Explore how your traditional hiring process works and adapt it if need be. If you use paper job applications, consider adding a digital option too. Instead of posting an opening to a generic site, like Craigslist or Indeed, consider something more specific, such as Florasearch Inc., an employee search firm for the horticulture industry. And, when you’ve found the right person, move from their hire to their first day as quickly as possible to actually get them on the job.
Treat your employees as an integral part of your business. “Let them know they’re not just a replacement for a tractor,” Santopietro Panall said. “Give them context as to why they’re doing what they’re doing. Don’t just give them tasks.”
The big difference in finding and retaining people is how you treat your employees, according to Santopietro Panall. “That’s how you get more employees. Treat people like people, not work robots. Appreciate and educate them – people want to learn about farming. Make them feel welcomed, valued, prepared and supported.”
How to Get Help with H-2A
It’s no secret that the H-2A program, which allows farmers to hire temporary agricultural workers from 80 different countries, has helped many operations who couldn’t find the local labor they needed. However, that’s not a streamlined process either.
One organization hoping to make the process a little less painful is másLabor, a business-to-business consulting firm dedicated to assisting employers with the federal H-2A and H-2B non-immigrant visa programs. They bring in workers from 11 countries (with 93% of laborers coming from Mexico).
“We expected things to be worse last year, but all three government agencies involved with the [H-2A] program stepped up and made it work,” said Kerry Scott, a program manager with másLabor. “But borders are still opening and closing – consider South Africa, for example – so it’s still a bit of a mess.”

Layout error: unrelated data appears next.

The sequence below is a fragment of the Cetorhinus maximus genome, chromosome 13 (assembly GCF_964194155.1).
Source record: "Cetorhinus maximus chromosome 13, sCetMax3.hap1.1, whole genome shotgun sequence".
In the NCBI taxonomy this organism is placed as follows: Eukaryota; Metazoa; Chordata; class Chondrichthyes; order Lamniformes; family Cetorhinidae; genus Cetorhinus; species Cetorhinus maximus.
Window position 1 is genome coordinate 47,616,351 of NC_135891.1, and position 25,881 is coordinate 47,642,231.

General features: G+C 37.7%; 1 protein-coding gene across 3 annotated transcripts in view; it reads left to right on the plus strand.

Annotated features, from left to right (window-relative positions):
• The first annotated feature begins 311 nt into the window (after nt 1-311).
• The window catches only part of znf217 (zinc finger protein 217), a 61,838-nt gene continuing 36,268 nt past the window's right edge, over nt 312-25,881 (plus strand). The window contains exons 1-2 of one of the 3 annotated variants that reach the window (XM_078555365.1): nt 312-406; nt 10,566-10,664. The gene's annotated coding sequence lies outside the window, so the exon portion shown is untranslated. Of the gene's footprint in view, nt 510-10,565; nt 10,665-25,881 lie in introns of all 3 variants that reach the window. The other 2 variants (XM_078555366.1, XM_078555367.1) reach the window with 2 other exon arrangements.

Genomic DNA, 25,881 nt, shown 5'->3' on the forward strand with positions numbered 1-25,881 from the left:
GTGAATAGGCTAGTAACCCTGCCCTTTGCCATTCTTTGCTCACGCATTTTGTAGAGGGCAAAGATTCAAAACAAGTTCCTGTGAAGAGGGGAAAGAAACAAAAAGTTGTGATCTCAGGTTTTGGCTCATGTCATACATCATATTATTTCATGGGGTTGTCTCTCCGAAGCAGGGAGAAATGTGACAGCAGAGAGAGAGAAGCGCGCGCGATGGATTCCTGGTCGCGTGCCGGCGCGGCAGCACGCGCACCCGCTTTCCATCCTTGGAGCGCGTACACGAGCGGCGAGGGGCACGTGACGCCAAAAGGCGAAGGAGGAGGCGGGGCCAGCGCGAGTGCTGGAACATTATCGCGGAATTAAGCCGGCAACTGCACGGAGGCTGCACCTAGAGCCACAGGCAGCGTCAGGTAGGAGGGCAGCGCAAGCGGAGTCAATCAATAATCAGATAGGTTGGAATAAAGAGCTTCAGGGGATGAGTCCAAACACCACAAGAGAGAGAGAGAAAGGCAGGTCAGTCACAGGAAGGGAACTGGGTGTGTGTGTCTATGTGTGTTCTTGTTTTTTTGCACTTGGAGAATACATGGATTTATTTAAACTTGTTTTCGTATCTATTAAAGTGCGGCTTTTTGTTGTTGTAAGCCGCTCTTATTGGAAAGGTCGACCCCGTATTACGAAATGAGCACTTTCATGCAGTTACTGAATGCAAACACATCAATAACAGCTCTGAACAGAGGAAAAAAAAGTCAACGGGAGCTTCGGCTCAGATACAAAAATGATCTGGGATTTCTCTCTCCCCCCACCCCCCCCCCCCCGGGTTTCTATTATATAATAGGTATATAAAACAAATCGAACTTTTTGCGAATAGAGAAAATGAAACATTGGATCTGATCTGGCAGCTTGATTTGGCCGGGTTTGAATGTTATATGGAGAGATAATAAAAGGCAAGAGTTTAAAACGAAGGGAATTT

Scott explained the Senate has yet to take up the Farm Workforce Modernization Act (FWMA), bipartisan immigration legislation that would provide undocumented farmworkers and their family members a path to legal immigration status and citizenship, revise the H-2A guest worker program to address some employer and worker concerns and impose mandatory employment verification (“E-verify”) in agriculture. (You can read a fact sheet at farmworkerjustice.org/wp-content/uploads/2021/03/FJ-FWMA-Factsheet-7.8.21.pdf.)
“It would help some things but not others,” Scott stated. As far as legislative work goes, he noted that there are also plans to disaggregate farm wages, with no adverse effect wage rate (AEWR). “It’s a good idea on the face of it, as it only makes some wages higher, but advocates are against it so nothing is happening.”
He continued that with the new inflationary period, everyone’s wages are going to take a jump. The biggest stumbling block for a lot of farmers hoping to bring in foreign labor, however, is providing adequate worker housing.
Still, Scott is optimistic. “I think H-2A is going to explode,” he said. According to the Cato Institute, H-2A employment increased fivefold between 2005 and 2019.
“Growers right now have a workforce they cannot 100% rely on,” he concluded. “The remaining workforce may not be doing a good job. You get capable, reliable, legal workers with H-2A, and luckily there are businesses like us that deal with the bureaucracy for farmers. A client in Washington State said working with us helped him stop worrying about labor altogether.”